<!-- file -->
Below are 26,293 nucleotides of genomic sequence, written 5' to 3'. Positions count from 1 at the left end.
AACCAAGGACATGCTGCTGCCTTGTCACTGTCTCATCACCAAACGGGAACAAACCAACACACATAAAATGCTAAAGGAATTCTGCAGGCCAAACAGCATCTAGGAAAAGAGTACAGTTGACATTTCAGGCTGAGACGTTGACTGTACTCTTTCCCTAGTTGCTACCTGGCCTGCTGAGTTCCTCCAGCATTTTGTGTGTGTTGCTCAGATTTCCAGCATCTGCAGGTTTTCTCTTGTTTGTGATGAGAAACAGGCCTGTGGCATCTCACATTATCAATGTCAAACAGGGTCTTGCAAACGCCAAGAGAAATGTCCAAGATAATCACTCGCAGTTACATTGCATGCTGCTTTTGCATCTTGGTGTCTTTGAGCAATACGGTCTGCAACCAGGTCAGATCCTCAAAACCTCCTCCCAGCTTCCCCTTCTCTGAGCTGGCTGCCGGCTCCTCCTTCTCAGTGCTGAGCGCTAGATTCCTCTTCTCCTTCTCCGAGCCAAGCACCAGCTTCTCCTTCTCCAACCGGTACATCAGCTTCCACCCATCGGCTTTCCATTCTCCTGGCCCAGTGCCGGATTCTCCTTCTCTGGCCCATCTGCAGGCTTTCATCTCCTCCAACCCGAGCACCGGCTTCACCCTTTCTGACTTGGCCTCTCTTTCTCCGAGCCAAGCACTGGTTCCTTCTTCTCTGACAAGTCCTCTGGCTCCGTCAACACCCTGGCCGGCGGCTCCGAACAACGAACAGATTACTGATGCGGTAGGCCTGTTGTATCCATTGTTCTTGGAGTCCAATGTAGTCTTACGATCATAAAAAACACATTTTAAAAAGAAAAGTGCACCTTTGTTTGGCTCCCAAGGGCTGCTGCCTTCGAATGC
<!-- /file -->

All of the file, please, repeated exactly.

Below are 26,293 nucleotides of genomic sequence, written 5' to 3'. Positions count from 1 at the left end.
AACCAAGGACATGCTGCTGCCTTGTCACTGTCTCATCACCAAACGGGAACAAACCAACACACATAAAATGCTAAAGGAATTCTGCAGGCCAAACAGCATCTAGGAAAAGAGTACAGTTGACATTTCAGGCTGAGACGTTGACTGTACTCTTTCCCTAGTTGCTACCTGGCCTGCTGAGTTCCTCCAGCATTTTGTGTGTGTTGCTCAGATTTCCAGCATCTGCAGGTTTTCTCTTGTTTGTGATGAGAAACAGGCCTGTGGCATCTCACATTATCAATGTCAAACAGGGTCTTGCAAACGCCAAGAGAAATGTCCAAGATAATCACTCGCAGTTACATTGCATGCTGCTTTTGCATCTTGGTGTCTTTGAGCAATACGGTCTGCAACCAGGTCAGATCCTCAAAACCTCCTCCCAGCTTCCCCTTCTCTGAGCTGGCTGCCGGCTCCTCCTTCTCAGTGCTGAGCGCTAGATTCCTCTTCTCCTTCTCCGAGCCAAGCACCAGCTTCTCCTTCTCCAACCGGTACATCAGCTTCCACCCATCGGCTTTCCATTCTCCTGGCCCAGTGCCGGATTCTCCTTCTCTGGCCCATCTGCAGGCTTTCATCTCCTCCAACCCGAGCACCGGCTTCACCCTTTCTGACTTGGCCTCTCTTTCTCCGAGCCAAGCACTGGTTCCTTCTTCTCTGACAAGTCCTCTGGCTCCGTCAACACCCTGGCCGGCGGCTCCGAACAACGAACAGATTACTGATGCGGTAGGCCTGTTGTATCCATTGTTCTTGGAGTCCAATGTAGTCTTACGATCATAAAAAACACATTTTAAAAAGAAAAGTGCACCTTTGTTTGGCTCCCAAGGGCTGCTGCCTTCGAATGC